Home Insights Rental conditions worsen in our largest capital cities but there is some relief for the regions

Rental conditions worsen in our largest capital cities but there is some relief for the regions

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Rent prices continue to rise as competition for rental properties intensifies due to strong demand and tight supply. However, small and medium-sized capital and rural renters may finally be seeing some improvement.

According to PropTrack’s recent Market Insight, new rental listings fell 18.9% from March to April across Australia. This is the biggest monthly decline since 2017.

Compared to the beginning of the pandemic, there are 36.4% fewer listings for rent, and the total number of rentals on the market is down by almost 40%. This reflects how difficult the market has become.

Rental Property Information, April 2023

new rental property Active Rental Properties
Metropolitan Statistical Area (GCCSA) Change from previous month Year-on-year rate of change Changed from March 20 Change from previous month Year-on-year rate of change Changed from March 20
sydney -17.0% -5.1% -38.8% -7.8% -15.7% -42.7%
melbourne -20.8% -17.9% -34.8% -11.7% -31.3% -35.6%
brisbane -18.0% 7.9% -37.5% -10.3% 5.4% -42.0%
Adelaide -19.8% 4.0% -36.2% -11.7% 3.6% -39.8%
Perth -22.2% -16.4% -43.9% -10.4% -19.2% -52.8%
Hobart -21.3% 37.7% -18.8% -3.9% 66.1% 1.7%
Darwin -25.8% -10.0% -47.6% -22.9% 4.4% -56.7%
activity -18.0% 20.0% 36.9% -8.4% 36.5% 47.8%
capital -19.1% -7.4% -36.8% -9.8% -16.5% -40.2%
Rest of New South Wales -17.2% 23.0% -23.6% -8.5% 31.6% -26.0%
The rest of the Vic. -18.8% 8.7% -26.9% -8.1% 17.2% -21.8%
Rest of Queensland -19.4% 14.5% -44.7% -10.6% 16.5% -44.3%
Rest of SA -18.5% 19.0% -52.6% -10.7% 11.4% -60.0%
Rest of Western Australia -19.4% -4.1% -55.8% -12.6% -3.2% -62.5%
The rest of the tas. -19.2% 14.8% -22.4% -2.5% 15.3% -15.8%
rest of the Northern Territory -26.4% 16.4% -33.9% 14.6% 22.0% -40.6%
local area -18.5% 15.8% -35.6% -9.3% 20.8% -36.1%
Nationwide -18.9% -2.0% -36.4% -9.7% -8.5% -39.1%

However, trends over the past year have diverged, with the largest capital cities facing a worsening situation, while renters in smaller capitals and rural areas have more options than in the previous year.

Sydney, Melbourne and Perth in particular have seen a decline in rentals, with both new listings and total listings down from March 2023, March 2022 and March 2020.

From a year-on-year perspective, these were the only three metropolitan areas that did not see an increase in gross rentals.

This contrasts with the rental markets of Brisbane, Adelaide and Hobart, where the number of new rentals increased by 7.9%, 4% and 37.7% respectively over the past year, while the total number of rentals increased by 5.4%, 3.6% and 66.1% respectively. target.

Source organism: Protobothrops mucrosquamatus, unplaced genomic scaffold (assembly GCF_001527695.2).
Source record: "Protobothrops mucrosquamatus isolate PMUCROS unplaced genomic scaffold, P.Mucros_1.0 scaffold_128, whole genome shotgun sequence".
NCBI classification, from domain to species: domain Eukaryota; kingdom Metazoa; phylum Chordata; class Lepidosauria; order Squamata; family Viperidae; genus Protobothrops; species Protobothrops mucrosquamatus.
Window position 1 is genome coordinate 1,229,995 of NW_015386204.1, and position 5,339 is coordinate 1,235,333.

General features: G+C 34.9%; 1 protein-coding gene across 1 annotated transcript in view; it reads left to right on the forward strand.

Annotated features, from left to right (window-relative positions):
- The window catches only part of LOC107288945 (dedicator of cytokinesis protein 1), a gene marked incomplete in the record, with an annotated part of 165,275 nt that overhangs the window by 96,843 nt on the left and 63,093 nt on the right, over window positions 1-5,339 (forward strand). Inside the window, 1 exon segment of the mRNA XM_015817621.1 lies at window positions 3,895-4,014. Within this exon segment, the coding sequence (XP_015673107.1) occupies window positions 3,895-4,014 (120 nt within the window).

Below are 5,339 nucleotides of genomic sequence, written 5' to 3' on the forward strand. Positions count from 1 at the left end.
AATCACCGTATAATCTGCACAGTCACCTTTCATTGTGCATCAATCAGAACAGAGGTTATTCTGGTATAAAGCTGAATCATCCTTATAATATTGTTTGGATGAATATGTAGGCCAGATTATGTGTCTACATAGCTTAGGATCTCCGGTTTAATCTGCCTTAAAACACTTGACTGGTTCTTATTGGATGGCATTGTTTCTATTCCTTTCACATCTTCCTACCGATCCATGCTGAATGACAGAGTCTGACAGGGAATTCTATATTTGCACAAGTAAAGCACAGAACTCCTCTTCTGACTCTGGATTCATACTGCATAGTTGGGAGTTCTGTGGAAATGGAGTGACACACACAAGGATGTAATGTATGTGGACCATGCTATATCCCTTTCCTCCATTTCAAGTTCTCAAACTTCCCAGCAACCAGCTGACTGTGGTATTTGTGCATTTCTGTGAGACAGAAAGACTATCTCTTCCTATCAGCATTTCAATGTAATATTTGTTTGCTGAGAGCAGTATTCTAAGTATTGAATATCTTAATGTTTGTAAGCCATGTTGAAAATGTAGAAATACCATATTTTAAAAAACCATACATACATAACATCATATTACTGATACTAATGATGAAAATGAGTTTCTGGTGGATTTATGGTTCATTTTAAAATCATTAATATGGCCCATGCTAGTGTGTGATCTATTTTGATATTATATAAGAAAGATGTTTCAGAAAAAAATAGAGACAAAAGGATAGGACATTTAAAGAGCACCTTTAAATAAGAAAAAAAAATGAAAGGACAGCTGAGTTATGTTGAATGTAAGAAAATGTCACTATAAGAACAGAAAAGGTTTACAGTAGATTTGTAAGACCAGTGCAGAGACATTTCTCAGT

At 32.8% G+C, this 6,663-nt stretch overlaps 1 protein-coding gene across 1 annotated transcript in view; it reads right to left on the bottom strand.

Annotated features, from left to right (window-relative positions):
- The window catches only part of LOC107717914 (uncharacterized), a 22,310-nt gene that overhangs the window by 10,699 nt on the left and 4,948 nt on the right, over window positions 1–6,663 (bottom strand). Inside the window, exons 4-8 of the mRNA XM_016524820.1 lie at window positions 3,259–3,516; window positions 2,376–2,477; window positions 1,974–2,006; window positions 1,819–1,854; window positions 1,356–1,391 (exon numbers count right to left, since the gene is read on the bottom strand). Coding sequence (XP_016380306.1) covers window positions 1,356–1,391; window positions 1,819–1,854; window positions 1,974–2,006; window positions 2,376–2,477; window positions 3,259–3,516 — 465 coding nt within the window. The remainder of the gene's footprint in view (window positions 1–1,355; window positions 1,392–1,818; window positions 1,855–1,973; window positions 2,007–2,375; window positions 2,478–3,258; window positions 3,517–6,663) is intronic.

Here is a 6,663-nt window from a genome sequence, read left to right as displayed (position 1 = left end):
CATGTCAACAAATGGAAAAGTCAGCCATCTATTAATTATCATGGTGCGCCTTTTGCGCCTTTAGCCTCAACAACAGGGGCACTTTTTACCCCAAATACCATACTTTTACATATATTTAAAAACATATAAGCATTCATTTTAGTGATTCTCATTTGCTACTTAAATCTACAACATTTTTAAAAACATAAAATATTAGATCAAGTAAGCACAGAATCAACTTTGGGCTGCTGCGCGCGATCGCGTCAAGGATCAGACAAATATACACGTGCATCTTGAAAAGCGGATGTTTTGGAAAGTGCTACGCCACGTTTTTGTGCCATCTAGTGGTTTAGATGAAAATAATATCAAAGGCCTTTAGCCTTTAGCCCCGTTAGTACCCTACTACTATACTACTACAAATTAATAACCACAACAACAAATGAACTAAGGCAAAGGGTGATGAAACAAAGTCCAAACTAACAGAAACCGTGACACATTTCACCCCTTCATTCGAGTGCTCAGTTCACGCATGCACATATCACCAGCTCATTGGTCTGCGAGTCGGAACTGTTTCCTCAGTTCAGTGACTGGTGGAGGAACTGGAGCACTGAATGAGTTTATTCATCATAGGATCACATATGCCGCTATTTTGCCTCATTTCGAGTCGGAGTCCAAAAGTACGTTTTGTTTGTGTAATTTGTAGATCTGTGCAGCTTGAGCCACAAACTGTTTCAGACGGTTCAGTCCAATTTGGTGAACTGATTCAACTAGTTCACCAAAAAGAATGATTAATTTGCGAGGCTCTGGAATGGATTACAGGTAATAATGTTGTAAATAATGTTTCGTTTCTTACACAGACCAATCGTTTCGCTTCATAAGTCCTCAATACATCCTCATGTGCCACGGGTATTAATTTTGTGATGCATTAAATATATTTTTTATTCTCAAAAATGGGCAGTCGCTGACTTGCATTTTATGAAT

Regional regions led the recovery trend, with new listings increasing by 16-23% in Regional NSW, Regional SA and Northern Territory. All regions except Rural WA have more options compared to March 2022.

We have seen some improvement in these areas, but it is important to note that in all areas except ACT the situation is much tougher than before the pandemic.

A competitive market may have discouraged tenants from relocating, which is reflected in the decline in new listings compared to March 2020.

Total listings have also dropped significantly since the pandemic, partly because investors are leaving the market, the supply of new homes is in short supply, and the speed of rentals once the rental properties are empty. It remains.

Rural New South Wales bucked this trend with a 23.6% year-on-year increase in new listings.Photo: Getty

This divergence between large cities and rural areas can also be seen on the demand side.

Comparing changes in the number of potential renters by property in the capital and rural areas, cities saw a 12% year-on-year increase, while rural areas saw a 21% decrease.

Strong demand in the capital may indicate a shift in preferences for where people want to live. At the peak of the pandemic, when remote work was the norm, many people moved to larger provinces and smaller cities where prices were cheaper.

But urban-to-rural migration could wane as a result of a return to the office, hybrid work, in-person college classes and the resurgence of the CBD.

More Insights from PropTrack’s Team of Experts

A resurgence of immigration, especially international students, is another factor that is likely contributing to increased rental demand in the capital. The majority of students live near the university, which is mainly located in the city center.

The rental market is expected to remain tight in the short to medium term, and demand is expected to remain high, especially in the Tokyo metropolitan area.

Rural and small-town rental property conditions have improved slightly, but the number of properties is still below pre-pandemic levels. Without a significant increase in rental supply, renters will continue to face higher rents and stiffer competition.

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